The Road to Dilley

Dilley TX, photo by Billy HathornIn December 2014, Dilley, Texas became home to the largest detention center in the United States, confining immigrant mothers and young children who manage to escape persecution in their Central American home countries. Since early September, the number of detainees in Dilley has remained at about 2,000. Nearly all are seeking asylum.

Upon arrival, most detainees are placed into expedited removal proceedings. They are detained at least until they can pass a “credible fear interview,” determining whether the immigrant’s fear of returning home is credible. Without legal representation, this process is fraught with risk: immigrants’ due process rights are often are violated, and vulnerable women and children face the very real prospect of being forced to return home to face more violence, and even death. Immigrants without representation must struggle with how to fit their immediate fears into the categories and terms used by asylum officers to evaluate their cases, while the interview process itself can also retraumatize them.

Advocates for immigrants deplore the practice of detaining families in large, prison-like facilities. A recent American Bar Association report describes detention centers as being “at odds with the presumption of liberty that should apply.” Policymakers and the courts have rejected the practice in the past, citing violations of the law, including minimum standards and conditions for housing, and the retention of minors in federal immigration custody. In addition, detention – especially in remote areas far from urban centers like Dilley – significantly impedes access to counsel, making it difficult if not impossible for immigrants to be guaranteed their due process rights.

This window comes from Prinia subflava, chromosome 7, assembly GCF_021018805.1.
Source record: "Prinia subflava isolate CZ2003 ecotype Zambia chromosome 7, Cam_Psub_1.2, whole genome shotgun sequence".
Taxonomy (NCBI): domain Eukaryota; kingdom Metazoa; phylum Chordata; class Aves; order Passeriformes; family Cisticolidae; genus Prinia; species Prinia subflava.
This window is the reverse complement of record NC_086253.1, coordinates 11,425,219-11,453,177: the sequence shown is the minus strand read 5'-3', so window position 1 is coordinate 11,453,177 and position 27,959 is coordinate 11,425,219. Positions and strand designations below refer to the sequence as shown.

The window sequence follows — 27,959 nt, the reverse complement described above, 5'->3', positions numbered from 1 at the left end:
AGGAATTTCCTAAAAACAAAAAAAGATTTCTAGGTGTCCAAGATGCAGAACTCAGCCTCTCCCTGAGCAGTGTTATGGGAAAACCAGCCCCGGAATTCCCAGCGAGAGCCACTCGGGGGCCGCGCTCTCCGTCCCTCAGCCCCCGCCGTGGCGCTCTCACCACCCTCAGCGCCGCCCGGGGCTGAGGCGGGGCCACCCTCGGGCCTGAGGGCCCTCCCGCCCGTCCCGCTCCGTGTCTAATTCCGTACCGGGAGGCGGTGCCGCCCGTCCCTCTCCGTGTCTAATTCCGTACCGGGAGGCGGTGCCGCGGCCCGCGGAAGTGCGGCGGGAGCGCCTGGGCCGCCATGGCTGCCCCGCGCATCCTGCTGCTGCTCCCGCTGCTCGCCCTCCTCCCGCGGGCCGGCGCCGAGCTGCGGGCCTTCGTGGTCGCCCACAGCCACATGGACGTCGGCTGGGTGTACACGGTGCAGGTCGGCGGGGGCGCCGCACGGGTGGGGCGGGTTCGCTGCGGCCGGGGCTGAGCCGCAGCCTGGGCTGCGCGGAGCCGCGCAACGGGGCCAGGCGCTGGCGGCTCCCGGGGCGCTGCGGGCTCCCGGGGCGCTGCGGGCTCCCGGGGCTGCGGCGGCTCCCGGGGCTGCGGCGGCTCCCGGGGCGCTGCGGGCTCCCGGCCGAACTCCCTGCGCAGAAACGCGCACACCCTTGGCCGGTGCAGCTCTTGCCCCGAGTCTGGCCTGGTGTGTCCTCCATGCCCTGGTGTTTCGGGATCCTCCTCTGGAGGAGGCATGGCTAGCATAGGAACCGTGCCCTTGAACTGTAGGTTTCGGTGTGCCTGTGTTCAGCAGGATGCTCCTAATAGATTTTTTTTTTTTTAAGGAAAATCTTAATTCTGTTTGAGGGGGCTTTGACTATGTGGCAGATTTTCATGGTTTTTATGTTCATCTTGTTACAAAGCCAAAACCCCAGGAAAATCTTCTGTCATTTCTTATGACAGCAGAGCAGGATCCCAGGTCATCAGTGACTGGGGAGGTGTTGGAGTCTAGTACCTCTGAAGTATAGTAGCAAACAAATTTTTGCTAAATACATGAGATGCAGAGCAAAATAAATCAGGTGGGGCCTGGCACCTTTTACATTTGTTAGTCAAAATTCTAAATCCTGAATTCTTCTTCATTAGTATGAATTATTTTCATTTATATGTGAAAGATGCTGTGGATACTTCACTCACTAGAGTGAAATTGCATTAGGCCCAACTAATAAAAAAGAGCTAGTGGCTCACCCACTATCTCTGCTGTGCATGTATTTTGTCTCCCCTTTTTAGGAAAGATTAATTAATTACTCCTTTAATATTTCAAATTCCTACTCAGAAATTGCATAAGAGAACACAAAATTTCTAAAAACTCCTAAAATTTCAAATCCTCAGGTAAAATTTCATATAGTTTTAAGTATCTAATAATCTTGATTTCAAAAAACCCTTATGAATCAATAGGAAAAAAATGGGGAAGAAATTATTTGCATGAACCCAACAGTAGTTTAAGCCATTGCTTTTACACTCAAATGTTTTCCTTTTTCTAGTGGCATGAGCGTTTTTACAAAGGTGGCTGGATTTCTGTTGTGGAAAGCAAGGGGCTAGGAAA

In response to this crisis, The Catholic Legal Immigration Network, the American Immigration Council, the Refugee and Immigrant Center for Education and Legal Services, and the American Immigration Lawyers Association, collectively known as CARA, have joined forces to create the CARA Pro Bono Project, which taps volunteer legal talent from across the U.S. The CARA team organizes volunteer legal teams, who commit to spending one week at the Dilley detention center. Every week a new team arrives to take over the caseload and carry the work forward.

In early October, thanks to funding from a private donor, a group of nine NYLAG staff members experienced in immigration and family law made the trip to Dilley. (Two other NYLAG staff members went to Dilley in September.)